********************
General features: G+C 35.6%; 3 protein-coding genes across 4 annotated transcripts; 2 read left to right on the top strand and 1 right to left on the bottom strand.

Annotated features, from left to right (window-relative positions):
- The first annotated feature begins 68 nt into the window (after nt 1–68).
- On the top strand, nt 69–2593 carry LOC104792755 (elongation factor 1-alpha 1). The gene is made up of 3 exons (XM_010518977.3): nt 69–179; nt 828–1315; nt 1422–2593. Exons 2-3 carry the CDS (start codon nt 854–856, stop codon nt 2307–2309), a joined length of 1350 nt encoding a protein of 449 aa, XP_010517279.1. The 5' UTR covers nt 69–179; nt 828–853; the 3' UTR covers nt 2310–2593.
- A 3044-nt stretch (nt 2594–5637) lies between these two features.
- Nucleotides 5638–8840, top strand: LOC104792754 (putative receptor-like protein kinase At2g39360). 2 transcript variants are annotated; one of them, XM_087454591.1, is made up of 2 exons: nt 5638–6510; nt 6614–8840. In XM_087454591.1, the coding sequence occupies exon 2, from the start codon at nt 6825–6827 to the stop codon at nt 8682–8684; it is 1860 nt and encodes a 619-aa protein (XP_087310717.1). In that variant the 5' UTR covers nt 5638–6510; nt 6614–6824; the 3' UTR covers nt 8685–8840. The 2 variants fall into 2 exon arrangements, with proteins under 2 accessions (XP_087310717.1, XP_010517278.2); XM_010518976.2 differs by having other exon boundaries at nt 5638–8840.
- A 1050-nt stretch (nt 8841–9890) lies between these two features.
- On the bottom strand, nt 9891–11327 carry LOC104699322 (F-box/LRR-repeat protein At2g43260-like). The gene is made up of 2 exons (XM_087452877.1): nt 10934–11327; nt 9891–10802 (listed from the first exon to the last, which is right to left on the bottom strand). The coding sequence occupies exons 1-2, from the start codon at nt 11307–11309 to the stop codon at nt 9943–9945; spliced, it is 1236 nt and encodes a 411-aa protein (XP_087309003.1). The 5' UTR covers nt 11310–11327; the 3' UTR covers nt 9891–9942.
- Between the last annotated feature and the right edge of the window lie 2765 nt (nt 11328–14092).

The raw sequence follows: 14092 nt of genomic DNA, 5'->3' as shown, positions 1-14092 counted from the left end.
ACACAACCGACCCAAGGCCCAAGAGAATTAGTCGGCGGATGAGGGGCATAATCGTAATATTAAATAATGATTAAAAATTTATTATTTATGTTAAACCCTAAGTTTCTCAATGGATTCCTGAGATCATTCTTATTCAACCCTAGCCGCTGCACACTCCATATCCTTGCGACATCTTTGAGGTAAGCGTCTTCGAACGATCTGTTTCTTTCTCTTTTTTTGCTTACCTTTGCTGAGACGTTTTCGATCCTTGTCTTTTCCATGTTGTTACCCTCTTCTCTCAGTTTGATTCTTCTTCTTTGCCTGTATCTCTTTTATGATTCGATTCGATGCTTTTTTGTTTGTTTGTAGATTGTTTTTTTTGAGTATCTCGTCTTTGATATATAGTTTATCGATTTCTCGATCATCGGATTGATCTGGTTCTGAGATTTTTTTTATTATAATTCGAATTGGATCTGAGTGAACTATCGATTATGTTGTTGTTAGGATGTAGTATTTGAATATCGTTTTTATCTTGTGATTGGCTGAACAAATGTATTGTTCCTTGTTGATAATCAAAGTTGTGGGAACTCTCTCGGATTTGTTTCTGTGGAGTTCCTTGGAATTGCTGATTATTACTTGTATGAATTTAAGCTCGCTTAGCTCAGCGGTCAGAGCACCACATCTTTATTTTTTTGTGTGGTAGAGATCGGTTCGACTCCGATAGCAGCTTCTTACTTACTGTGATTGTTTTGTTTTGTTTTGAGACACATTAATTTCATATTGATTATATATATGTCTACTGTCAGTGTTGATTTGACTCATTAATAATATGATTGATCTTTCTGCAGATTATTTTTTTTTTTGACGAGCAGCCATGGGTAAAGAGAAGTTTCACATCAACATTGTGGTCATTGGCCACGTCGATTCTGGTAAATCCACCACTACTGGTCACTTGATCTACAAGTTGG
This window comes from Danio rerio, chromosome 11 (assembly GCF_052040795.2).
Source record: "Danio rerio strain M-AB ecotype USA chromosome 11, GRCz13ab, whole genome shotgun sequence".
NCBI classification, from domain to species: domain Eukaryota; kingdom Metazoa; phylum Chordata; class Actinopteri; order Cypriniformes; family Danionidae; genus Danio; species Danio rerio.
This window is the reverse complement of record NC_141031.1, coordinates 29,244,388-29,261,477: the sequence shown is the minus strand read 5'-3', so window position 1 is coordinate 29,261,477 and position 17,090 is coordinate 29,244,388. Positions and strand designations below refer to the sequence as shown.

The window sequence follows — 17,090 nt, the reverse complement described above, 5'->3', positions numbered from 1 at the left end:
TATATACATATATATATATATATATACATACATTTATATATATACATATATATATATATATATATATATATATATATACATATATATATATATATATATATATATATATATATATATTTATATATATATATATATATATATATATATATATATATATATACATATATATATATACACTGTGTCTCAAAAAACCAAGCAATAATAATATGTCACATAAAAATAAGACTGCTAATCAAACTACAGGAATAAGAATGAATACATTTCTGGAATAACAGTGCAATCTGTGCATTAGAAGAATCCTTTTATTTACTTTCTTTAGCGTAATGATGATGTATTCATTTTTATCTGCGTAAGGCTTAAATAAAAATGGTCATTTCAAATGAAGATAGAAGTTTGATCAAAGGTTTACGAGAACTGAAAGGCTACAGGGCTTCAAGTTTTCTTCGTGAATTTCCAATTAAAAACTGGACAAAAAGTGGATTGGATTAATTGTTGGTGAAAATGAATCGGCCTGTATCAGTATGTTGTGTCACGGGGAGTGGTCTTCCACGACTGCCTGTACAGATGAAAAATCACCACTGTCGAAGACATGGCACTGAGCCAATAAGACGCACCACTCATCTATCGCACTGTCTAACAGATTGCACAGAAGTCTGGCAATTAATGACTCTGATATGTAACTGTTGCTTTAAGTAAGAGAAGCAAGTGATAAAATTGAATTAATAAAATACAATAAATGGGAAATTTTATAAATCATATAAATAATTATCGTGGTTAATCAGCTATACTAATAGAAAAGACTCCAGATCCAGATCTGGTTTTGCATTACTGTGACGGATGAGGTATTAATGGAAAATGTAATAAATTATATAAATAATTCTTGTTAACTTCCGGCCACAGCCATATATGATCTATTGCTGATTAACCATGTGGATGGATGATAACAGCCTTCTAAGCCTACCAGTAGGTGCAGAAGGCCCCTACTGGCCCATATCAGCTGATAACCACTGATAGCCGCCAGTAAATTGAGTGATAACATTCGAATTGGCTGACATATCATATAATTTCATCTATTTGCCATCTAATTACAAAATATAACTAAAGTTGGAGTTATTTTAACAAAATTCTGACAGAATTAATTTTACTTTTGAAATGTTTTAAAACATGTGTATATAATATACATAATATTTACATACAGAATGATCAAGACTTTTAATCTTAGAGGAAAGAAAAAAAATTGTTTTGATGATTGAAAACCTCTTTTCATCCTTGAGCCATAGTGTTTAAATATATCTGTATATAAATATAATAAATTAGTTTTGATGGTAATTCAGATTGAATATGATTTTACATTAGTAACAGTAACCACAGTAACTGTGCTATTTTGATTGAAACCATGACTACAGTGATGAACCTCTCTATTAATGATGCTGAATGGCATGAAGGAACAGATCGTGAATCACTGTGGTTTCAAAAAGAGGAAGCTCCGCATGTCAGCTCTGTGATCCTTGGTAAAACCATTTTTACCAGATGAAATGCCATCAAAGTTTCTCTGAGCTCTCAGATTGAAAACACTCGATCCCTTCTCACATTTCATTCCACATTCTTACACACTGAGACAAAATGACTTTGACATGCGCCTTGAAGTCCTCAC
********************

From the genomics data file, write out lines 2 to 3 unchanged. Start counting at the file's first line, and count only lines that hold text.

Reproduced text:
Annotated features, from left to right (window-relative positions):
- The first annotated feature begins 68 nt into the window (after nt 1–68).